Pain and loss can scrape the depths of our soul, but they do not have to define us.
For years I tried to circumvent my grief, cutting it short and stifling it as best I could. I was afraid to grieve. What if I get stuck in the pain? When I could no longer hide my anger and sadness, I learned the only way to healing is through the pain. I allowed myself to grieve. Thanks to the help of family, friends, two counselors and time, pain no longer defines my memory of the past.
As I acknowledged, grieved and let go of my losses, I remembered the moments of beauty and joy: dolphins and flying fish leaping through simmering sunlight; kind and generous people; laughing with friends; feeling like an explorer each time the ship sailed into a new port.
The move that took the people and places I cared for gave me unexpected gifts.
The gifts remained invisible until I grieved the losses.
What gifts have you found along the terrain of your life?
Deanne Welsh can be found at www.eclecticwaters.com. She writes for Turning Points magazine and loves words, stories, salsa dancing, techno music and deep conversations.
Her upcoming e-book, Living with Dragons: how to protect your inner world, delves further into the subject of loss, the lies we believe, and how to find healing. You can sign up to receive it FREE by clicking here. (create link: http://www.eclecticwaters.com/join-now/).
It isn’t surprising to go about my day and have one or two breath taking moments of wonder and utter amazement how it is I came to be in Chile at this time. The moments come during the ordinary and mundane, as well as in the middle of accepting the startling contrasts of life here. Sometimes, there are no words for how I feel – displaced and outside the circle, frustrated and angry at broken down systems that perpetuate poverty – and then the pendulum will swing, and I’ll be so thankful and utterly filled with hope, I’ll think to myself how much I love it here and I couldn’t ask for a more fitting place to live.
Friendships are forming, real friendships that talk of the things of the heart, where laughter is welcome and we can joke about ourselves – without the need for props and explanations. And for this, I’m eternally grateful. Community is what gives us a feeling that we belong, that we matter, that our place in a society is noted and cared about. The weekend comes and we get invited to go to lunch over at a friend’s house, or to enjoy some wine and cheese, to let the kids play together.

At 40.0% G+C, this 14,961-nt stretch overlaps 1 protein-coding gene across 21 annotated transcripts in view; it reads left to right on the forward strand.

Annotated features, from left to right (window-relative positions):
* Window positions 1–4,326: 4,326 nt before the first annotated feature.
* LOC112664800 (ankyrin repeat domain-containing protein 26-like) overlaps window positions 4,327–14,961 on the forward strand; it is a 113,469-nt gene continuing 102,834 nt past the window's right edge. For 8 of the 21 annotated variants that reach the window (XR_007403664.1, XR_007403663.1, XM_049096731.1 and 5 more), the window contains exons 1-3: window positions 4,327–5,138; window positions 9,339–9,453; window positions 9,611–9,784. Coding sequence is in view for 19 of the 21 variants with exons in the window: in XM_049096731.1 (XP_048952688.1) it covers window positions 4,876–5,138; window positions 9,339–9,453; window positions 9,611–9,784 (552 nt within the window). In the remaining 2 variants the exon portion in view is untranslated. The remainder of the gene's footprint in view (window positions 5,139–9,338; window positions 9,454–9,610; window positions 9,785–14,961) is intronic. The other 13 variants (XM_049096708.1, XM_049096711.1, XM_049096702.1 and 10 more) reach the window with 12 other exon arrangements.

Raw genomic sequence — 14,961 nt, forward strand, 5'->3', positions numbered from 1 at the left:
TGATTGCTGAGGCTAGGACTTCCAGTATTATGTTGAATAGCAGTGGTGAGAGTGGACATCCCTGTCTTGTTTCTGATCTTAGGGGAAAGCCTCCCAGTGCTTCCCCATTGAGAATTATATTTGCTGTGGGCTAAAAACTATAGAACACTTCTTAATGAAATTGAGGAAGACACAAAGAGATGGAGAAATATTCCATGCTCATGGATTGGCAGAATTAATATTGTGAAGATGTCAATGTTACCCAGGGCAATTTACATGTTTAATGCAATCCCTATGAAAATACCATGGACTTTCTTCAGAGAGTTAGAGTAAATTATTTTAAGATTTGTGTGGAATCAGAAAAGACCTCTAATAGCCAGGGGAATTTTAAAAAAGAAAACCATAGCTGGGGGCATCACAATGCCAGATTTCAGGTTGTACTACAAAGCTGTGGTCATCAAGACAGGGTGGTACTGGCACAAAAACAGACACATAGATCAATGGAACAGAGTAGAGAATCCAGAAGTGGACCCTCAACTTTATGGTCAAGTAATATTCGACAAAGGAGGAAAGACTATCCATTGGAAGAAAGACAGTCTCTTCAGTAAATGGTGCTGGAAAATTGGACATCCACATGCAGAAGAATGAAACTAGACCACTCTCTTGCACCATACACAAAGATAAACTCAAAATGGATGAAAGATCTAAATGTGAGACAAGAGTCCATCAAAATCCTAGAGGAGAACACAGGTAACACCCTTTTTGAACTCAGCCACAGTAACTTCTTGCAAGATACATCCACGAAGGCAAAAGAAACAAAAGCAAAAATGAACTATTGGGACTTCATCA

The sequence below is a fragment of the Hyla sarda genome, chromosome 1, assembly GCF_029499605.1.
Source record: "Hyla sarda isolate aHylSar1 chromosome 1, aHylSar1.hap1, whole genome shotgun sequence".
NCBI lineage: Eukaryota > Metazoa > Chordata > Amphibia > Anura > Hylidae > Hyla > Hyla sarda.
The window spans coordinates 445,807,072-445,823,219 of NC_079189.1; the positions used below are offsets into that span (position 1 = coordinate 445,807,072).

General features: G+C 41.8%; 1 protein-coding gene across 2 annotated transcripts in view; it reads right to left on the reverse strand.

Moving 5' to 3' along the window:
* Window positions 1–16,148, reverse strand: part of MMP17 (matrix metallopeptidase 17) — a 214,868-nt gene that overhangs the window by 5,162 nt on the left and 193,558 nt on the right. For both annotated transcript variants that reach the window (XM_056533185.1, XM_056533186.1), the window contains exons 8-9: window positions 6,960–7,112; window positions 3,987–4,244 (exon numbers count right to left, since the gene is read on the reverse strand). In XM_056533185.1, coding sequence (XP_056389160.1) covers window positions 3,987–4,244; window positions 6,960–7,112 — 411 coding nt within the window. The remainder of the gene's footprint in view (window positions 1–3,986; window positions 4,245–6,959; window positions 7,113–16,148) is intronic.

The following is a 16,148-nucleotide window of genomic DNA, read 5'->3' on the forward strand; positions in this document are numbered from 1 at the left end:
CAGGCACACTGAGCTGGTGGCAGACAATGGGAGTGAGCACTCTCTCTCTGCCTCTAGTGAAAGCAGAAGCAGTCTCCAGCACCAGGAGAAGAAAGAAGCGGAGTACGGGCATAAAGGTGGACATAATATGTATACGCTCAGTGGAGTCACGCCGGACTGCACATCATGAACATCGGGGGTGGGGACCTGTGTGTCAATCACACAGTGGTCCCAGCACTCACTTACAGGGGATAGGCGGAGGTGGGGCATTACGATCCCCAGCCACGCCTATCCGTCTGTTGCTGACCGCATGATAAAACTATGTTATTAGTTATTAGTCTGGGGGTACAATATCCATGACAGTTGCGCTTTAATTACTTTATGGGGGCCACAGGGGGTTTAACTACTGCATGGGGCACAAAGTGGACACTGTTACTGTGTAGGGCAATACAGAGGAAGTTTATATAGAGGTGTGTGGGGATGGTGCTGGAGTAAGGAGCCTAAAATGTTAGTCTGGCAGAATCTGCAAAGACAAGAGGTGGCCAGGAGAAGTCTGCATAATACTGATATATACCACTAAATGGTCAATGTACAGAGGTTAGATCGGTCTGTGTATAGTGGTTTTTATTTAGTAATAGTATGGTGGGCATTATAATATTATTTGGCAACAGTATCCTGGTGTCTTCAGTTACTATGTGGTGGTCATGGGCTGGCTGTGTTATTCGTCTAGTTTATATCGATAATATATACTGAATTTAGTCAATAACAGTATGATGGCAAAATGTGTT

As I watch my children join the lighthearted banter of story-telling in Spanish, I stand in awe. The other night we drove to our land with a few friends who hadn’t seen it yet, and one of the girls rode with us. Emma, Lucas, and Sofia joked and laughed in the back – the things of kids, humorous stories that only children think are funny. I had no words, just a choked up throat and a heart of gratitude to God who is able to do so much more than we can ask or imagine…
And then later that night, I was overwhelmed at how hard it is here, at how much work it takes to develop land, to build, to understand a culture. The pendulum swung and I was frightened.
What do we do when our pendulum swings? How do we manage to live with hope in the midst of disappointment? Do we stuff our feelings and pretend they aren’t there? No. I think that only makes it worse. We keep moving, we keep trusting that God is here, and is leading us. We dare to hope again and we keep learning how to love with our hearts wide open. We open our ears and listen to the needs around us and choose to focus on something more than our temporary feelings and situations.
My neighbor needs wood. Or it’ll be a long winter. Listening to the needs of someone else has been so humbling. Real true need. Not wants and dreams laced in words of desperation – but real, striking need that chills me to the bones and lifts me up out of my own arrogant presumption and forces me to make a choice: to care, or to ignore the cries of someone close to me. That’s it. I could choose to harden my heart and stay focused on myself, my own pain, my own losses – or I could forget about myself for a few moments and carry some wood over to her house and say hi. Which one will bring more life?
The choice to care will forever change us. If I care, if I see those hurting around me, I must do something. I’m propelled into action. Whether it’s prayer or a conversation, or wood, money, food – If I care, if I choose to feel someone’s pain, someone’s plight instead of just living in my own nice bubble – then action is the next step.
Here, there’s a lot more need. There aren’t the same resources. It’s just plain different – and it’s hard to bear up under sometimes. How do I help when I’m struggling to find my own way? Perhaps that’s the answer … we’re all struggling to find our way and it’s in linking our arms together, in seeing that we aren’t in this alone, that we come to enjoy the journey all the more.
Yesterday, Emma pulled out a laundry basket and filled it with wood and dragged it over to the neighbor’s house. She said it was cold outside. It’s easy to think we have to solve people’s problems … that we have to fix it so it doesn’t hurt anymore. We can’t play God, but we can pull out a laundry basket and fill it with wood, drag it across the neighborhood, through the plaza, and drop it off at someone’s door.
Wood for the winter would cost my neighbor about $200.00 – There might be someone who wants to give to her – Operation Laundry Basket! Let me know. I’d love to facilitate generosity.
Have a wonderful day. Tomorrow I’m going to post some pictures and Wednesday I have a friend named Deanne who’ll be guest blogging for me … she’s fantastic.
Copyright Tina Bustamante